Many fans had paid more than £200 a ticket and traveled from far away to see Foo Fighters live, only to be turned away from the show

September 21. 2017

When a show of a Foo Fighters’ scale takes place (especially in a city like London), we are not talking about 20-dollar tickets, the amount in question can be up to £200 and even bigger. Add to that a few hundreds to reach the capital of the UK if you had traveled from elsewhere to catch your favorite band live. And now picture yourself being turned away at the door of the concert venue! Foo Fighters show at the O2 in London two days ago saw hundreds fans with tickets being refused entry, The Evening Standard reports.

Fans were denied entry due to “failing to present a photo ID which matched their booking,” writes NME. But hey, all of the tickets from O2 partner, StubHub only had the seller’s name on it, not of those who did the booking, so what do you do? Well, at this particular show you would have been left behind the closed door with your hundred-pound ticket!

The crowd at the doors of O2, waiting for the solution to the ticket problem at Foo Fighter’s London show

Moreover, according to fans and some media sources, the venue announced on Twitter you had to have a matching name on the ID and the ticket only one day before the show. Naturally, outraged fans complained a lot and the issue grew to the scale at which the concert agent’s and the venue holders decided to temper justice with mercy and let the ticketholders without a matching name on the ticket enter as well. But those were the most persistent ones. Others, having seen the shocking news on Twitter or denied at the door, had already left the venue by the time the issue was “resolved”.

As an example, The Evening Standard has published a story of a couple that had spent £420 on two tickets through Stubhub and were turned away from O2 club. They also had an email from StubHub that read it was absolutely “fine to see someone else’s name on the tickets.”

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Though ticketholders claim they had not received any notification that the purchaser’s ID had to be presented and had to match the personality of the concert-goer, the venue insists having made this information available prior to the show. The statement reads that “fans that bought tickets through our official box offices had to agree that they were buying named tickets prior to purchase. This was not a ‘last minute’ decision but was clear from the outset.” So what seemed to be a problem of the names on the ticket and an ID confirming it turns out to be a bigger issue of Foo Fighters’ tickets being spread through illegitimate ticket websites? What did hundreds of fans have to do with it?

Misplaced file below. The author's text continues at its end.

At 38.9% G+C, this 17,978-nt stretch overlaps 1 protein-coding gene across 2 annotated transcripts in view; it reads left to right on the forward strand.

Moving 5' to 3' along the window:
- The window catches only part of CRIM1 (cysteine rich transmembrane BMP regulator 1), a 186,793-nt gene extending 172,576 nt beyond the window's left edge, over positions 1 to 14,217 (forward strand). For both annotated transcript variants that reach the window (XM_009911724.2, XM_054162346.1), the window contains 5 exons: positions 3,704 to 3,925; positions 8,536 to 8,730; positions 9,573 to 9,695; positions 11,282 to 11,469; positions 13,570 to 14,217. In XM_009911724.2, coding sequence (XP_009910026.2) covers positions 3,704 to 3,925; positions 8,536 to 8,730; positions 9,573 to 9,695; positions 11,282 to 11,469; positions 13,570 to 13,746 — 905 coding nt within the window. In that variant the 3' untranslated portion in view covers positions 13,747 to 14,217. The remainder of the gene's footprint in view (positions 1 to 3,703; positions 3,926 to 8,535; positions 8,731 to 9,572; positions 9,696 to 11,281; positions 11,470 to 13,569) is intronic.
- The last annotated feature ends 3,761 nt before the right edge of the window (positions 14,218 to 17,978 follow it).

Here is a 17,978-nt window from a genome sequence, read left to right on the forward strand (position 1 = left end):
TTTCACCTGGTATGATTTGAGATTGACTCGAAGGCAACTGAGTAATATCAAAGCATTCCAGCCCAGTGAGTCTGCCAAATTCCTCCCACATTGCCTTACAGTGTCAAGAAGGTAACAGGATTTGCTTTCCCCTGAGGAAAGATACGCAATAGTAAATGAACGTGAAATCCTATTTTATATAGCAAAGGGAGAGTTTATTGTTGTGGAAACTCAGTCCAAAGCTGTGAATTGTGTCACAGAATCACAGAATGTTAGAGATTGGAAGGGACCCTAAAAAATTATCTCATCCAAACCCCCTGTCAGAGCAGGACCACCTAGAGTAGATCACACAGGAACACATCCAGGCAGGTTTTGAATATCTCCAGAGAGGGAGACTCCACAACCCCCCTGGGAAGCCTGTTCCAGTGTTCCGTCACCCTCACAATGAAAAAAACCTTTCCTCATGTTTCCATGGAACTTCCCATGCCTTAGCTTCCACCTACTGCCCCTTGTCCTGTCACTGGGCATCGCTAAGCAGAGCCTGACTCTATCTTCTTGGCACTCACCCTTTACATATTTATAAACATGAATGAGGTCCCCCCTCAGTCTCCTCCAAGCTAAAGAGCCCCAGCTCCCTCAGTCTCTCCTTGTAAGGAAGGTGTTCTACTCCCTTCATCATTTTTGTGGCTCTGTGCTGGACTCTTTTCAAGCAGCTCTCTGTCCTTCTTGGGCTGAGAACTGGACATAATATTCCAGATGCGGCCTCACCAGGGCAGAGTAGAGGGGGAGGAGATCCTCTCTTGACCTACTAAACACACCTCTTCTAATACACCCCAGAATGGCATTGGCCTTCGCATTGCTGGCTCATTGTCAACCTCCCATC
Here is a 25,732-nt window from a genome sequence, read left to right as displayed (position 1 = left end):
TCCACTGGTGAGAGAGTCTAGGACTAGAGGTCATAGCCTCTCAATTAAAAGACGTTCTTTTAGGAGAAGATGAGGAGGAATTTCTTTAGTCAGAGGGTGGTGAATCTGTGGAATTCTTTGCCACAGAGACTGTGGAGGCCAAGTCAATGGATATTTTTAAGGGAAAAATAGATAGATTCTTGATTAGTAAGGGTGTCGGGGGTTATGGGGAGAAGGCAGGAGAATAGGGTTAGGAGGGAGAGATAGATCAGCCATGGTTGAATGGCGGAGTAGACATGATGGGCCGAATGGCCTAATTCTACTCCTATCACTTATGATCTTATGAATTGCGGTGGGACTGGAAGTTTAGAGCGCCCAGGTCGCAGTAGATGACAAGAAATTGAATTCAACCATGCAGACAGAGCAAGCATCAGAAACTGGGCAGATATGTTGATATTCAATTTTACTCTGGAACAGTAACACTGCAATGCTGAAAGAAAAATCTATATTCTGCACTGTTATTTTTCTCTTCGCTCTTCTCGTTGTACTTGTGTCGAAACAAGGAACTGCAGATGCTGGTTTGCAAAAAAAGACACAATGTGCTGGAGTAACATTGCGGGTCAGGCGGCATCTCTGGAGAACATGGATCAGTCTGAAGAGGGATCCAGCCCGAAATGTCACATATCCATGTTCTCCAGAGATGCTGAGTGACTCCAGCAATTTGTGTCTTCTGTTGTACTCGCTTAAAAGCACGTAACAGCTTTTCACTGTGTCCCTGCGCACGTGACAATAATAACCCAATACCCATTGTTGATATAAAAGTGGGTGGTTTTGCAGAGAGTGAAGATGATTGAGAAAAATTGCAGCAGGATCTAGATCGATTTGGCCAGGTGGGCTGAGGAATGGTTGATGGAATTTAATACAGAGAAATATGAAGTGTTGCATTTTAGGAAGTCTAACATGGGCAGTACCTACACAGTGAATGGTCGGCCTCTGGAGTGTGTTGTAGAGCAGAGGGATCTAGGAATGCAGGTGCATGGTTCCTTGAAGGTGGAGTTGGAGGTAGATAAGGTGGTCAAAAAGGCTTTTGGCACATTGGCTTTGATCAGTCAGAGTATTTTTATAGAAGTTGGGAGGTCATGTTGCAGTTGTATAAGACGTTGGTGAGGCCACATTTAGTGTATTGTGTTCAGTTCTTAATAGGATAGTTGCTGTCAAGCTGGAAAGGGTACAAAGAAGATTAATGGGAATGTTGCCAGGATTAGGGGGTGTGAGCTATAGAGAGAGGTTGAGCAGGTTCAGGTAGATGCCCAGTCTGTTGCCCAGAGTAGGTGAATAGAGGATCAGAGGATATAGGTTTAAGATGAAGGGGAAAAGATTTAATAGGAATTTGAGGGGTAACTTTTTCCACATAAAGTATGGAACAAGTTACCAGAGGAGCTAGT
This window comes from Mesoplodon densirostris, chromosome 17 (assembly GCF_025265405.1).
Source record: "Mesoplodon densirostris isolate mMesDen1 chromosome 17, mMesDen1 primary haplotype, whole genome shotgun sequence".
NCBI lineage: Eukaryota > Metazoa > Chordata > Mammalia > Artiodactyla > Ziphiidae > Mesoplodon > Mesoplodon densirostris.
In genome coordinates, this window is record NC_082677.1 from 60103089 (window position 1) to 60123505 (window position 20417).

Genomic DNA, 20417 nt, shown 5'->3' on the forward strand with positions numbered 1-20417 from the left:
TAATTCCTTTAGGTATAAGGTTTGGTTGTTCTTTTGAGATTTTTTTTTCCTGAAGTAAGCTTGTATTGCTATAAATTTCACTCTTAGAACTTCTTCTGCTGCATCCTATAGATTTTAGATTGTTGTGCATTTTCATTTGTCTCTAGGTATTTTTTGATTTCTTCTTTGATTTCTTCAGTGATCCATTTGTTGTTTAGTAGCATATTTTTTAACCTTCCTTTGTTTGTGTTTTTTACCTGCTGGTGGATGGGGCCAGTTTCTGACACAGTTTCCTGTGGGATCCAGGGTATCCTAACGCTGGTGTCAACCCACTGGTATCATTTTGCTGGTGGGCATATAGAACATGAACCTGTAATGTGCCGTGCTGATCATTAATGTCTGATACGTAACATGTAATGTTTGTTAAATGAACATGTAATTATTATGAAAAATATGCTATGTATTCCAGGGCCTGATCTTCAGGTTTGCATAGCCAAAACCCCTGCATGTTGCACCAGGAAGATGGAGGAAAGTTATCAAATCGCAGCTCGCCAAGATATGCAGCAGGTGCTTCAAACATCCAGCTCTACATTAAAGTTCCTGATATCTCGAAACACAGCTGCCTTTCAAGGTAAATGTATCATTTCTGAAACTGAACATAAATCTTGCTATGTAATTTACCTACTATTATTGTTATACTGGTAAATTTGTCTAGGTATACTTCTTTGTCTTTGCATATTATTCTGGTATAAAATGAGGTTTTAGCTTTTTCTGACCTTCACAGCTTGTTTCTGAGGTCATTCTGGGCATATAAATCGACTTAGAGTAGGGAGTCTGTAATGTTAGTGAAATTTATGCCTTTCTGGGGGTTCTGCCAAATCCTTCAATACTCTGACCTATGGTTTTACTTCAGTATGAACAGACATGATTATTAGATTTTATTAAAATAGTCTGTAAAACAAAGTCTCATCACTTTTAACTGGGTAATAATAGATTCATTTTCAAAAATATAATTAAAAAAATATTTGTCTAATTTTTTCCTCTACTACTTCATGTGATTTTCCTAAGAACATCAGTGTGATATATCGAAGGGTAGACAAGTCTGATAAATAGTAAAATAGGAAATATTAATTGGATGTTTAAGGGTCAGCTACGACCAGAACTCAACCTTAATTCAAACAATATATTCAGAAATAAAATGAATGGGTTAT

Fans demanded an explanation from Dave Grohl and co., so the band members had talks with promoter SJM and The O2 team and published the following statement:

“Foo Fighters, SJM and The O2 are frustrated and saddened that despite their best efforts tickets for last night’s show at the O2 fell into the hands of unscrupulous secondary ticket agencies… Unfortunately, this meant a small number of fans purchasing bogus tickets from these unscrupulous outlets did not get into the sold out show… Foo Fighters, The O2 and SJM strongly advise and sincerely hope that in the future ALL fans buy tickets only from legitimate sites to ensure they are not defrauded out of their hard earned money.”

More: Secret disclosed: FOO FIGHTERS have Justin Timberlake guest sing on upcoming album

So what is it about after all? Is it all about not matching IDs or serious ticket fraud from unauthorized ticket offices which must be investigated by the band management and concert organizers? And if it’s the latter, how could hundreds of loyal fans robbed of their money be turned away? And how to tell a legitimate source from websites committing fraud?

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